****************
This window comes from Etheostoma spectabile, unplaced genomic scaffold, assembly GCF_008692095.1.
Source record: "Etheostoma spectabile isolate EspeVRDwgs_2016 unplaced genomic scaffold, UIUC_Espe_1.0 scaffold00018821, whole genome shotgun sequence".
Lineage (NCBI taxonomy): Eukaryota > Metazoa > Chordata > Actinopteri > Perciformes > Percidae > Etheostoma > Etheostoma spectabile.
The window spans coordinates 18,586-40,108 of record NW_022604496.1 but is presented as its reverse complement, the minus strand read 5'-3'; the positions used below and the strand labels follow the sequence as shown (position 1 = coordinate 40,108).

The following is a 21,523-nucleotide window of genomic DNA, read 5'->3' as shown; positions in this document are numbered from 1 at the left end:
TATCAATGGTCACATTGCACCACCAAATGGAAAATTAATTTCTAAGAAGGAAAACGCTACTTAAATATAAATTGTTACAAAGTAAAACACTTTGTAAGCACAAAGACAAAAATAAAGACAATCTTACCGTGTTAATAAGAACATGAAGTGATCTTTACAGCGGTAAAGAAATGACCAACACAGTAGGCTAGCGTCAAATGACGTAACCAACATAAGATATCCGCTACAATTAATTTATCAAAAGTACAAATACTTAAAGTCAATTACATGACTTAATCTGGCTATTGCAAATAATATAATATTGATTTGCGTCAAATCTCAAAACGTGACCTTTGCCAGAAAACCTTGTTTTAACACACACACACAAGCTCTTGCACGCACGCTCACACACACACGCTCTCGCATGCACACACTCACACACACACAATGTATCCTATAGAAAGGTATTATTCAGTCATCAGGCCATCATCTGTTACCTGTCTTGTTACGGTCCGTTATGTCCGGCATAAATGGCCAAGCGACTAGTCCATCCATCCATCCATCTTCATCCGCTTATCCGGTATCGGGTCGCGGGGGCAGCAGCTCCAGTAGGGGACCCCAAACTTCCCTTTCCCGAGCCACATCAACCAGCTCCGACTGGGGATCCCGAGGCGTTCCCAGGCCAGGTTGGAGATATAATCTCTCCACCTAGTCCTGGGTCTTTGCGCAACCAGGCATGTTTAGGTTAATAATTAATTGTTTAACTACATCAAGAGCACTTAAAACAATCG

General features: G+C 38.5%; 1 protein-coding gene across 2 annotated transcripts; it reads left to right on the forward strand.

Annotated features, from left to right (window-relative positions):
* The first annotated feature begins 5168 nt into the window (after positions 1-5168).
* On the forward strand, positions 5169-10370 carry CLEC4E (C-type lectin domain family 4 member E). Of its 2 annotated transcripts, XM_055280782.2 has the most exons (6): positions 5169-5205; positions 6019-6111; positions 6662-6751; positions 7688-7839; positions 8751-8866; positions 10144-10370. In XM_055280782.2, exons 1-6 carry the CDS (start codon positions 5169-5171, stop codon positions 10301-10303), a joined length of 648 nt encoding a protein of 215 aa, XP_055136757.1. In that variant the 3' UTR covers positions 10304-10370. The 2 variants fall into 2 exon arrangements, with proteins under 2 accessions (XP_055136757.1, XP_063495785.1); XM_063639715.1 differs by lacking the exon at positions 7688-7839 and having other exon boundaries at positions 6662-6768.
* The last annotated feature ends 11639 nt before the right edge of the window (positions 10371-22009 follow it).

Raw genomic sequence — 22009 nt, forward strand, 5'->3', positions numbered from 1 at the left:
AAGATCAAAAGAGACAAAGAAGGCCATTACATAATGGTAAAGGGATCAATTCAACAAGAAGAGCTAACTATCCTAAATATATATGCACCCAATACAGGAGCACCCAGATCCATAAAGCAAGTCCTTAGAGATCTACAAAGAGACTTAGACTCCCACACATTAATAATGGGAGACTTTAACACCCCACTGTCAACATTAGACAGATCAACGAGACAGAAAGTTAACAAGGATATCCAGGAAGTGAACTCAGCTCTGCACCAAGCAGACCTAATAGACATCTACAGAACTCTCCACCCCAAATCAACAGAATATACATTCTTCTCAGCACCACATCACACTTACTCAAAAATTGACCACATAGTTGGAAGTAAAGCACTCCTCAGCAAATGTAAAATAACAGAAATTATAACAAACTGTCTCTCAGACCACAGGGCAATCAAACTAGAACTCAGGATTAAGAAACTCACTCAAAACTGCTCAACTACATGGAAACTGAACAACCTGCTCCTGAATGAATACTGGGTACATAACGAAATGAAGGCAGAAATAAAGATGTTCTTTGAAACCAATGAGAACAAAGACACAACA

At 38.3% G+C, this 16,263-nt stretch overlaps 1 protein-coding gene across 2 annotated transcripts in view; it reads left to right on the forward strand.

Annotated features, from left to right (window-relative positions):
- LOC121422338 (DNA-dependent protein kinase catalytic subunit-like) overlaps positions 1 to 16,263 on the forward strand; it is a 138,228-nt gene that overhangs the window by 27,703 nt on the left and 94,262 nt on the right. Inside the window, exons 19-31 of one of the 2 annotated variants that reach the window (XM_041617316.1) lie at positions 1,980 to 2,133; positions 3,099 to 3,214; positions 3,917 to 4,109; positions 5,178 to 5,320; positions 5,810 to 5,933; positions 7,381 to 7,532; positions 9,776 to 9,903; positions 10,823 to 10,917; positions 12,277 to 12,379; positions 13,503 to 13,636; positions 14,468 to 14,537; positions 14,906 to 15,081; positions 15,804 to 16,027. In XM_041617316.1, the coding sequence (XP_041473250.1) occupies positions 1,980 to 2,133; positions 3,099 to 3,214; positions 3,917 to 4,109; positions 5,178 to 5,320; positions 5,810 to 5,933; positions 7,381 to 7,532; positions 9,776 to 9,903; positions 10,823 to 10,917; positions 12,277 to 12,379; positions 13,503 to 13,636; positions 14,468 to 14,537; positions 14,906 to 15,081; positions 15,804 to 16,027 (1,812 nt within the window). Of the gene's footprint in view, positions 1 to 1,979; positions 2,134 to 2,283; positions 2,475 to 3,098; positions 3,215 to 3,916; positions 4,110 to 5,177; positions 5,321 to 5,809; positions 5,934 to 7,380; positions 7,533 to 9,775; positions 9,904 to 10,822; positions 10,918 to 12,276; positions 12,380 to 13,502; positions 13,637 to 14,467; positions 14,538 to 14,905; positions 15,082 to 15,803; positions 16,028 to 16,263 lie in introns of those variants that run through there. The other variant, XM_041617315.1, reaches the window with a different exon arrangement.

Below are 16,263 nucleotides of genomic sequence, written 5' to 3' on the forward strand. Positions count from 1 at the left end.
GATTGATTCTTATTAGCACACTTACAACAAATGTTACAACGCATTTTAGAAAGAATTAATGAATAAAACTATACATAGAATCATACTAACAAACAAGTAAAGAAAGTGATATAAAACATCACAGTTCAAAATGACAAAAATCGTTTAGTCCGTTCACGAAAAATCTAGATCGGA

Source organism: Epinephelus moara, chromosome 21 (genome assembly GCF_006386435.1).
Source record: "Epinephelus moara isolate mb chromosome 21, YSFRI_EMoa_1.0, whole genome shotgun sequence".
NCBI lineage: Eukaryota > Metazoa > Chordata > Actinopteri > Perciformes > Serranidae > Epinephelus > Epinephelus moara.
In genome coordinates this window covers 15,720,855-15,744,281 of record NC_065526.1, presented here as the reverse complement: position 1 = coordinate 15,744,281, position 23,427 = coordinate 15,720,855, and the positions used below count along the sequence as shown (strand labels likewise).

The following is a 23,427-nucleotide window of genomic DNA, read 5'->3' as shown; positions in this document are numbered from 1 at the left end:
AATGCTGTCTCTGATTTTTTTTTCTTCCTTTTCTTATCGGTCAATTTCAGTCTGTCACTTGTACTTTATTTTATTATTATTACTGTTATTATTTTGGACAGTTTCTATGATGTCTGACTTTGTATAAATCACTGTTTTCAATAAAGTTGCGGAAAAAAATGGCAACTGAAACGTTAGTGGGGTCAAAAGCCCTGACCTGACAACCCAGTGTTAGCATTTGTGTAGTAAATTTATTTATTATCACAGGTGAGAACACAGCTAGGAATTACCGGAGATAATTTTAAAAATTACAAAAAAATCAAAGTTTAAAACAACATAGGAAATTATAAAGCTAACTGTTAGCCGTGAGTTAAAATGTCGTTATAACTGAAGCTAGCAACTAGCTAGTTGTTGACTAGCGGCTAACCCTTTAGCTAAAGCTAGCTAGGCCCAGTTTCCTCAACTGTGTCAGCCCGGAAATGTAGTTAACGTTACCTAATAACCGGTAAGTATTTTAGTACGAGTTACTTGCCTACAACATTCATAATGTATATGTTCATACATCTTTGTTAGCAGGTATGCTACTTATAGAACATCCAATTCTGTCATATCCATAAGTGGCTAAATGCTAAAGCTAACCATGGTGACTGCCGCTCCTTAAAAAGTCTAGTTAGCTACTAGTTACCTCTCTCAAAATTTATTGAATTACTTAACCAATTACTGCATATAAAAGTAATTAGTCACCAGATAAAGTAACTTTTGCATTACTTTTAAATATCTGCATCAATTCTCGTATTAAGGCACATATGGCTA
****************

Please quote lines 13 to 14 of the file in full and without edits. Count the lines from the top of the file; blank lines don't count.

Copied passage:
AAGATCAAAAGAGACAAAGAAGGCCATTACATAATGGTAAAGGGATCAATTCAACAAGAAGAGCTAACTATCCTAAATATATATGCACCCAATACAGGAGCACCCAGATCCATAAAGCAAGTCCTTAGAGATCTACAAAGAGACTTAGACTCCCACACATTAATAATGGGAGACTTTAACACCCCACTGTCAACATTAGACAGATCAACGAGACAGAAAGTTAACAAGGATATCCAGGAAGTGAACTCAGCTCTGCACCAAGCAGACCTAATAGACATCTACAGAACTCTCCACCCCAAATCAACAGAATATACATTCTTCTCAGCACCACATCACACTTACTCAAAAATTGACCACATAGTTGGAAGTAAAGCACTCCTCAGCAAATGTAAAATAACAGAAATTATAACAAACTGTCTCTCAGACCACAGGGCAATCAAACTAGAACTCAGGATTAAGAAACTCACTCAAAACTGCTCAACTACATGGAAACTGAACAACCTGCTCCTGAATGAATACTGGGTACATAACGAAATGAAGGCAGAAATAAAGATGTTCTTTGAAACCAATGAGAACAAAGACACAACA

At 38.3% G+C, this 16,263-nt stretch overlaps 1 protein-coding gene across 2 annotated transcripts in view; it reads left to right on the forward strand.